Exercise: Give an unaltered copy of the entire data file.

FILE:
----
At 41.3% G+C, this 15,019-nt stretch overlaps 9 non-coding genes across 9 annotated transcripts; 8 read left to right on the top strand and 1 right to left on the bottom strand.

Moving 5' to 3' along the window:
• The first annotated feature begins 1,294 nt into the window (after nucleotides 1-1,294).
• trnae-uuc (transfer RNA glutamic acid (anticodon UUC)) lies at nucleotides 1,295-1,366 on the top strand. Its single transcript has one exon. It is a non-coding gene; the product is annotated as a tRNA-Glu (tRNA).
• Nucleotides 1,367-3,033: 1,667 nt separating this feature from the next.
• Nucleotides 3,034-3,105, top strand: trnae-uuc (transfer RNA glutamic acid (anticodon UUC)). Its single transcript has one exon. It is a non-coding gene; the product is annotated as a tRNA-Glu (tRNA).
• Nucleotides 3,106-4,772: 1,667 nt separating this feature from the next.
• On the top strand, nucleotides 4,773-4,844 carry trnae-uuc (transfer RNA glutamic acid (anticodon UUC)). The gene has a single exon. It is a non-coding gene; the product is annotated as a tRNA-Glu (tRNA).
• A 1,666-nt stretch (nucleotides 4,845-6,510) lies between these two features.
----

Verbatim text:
At 41.3% G+C, this 15,019-nt stretch overlaps 9 non-coding genes across 9 annotated transcripts; 8 read left to right on the top strand and 1 right to left on the bottom strand.

Moving 5' to 3' along the window:
• The first annotated feature begins 1,294 nt into the window (after nucleotides 1-1,294).
• trnae-uuc (transfer RNA glutamic acid (anticodon UUC)) lies at nucleotides 1,295-1,366 on the top strand. Its single transcript has one exon. It is a non-coding gene; the product is annotated as a tRNA-Glu (tRNA).
• Nucleotides 1,367-3,033: 1,667 nt separating this feature from the next.
• Nucleotides 3,034-3,105, top strand: trnae-uuc (transfer RNA glutamic acid (anticodon UUC)). Its single transcript has one exon. It is a non-coding gene; the product is annotated as a tRNA-Glu (tRNA).
• Nucleotides 3,106-4,772: 1,667 nt separating this feature from the next.
• On the top strand, nucleotides 4,773-4,844 carry trnae-uuc (transfer RNA glutamic acid (anticodon UUC)). The gene has a single exon. It is a non-coding gene; the product is annotated as a tRNA-Glu (tRNA).
• A 1,666-nt stretch (nucleotides 4,845-6,510) lies between these two features.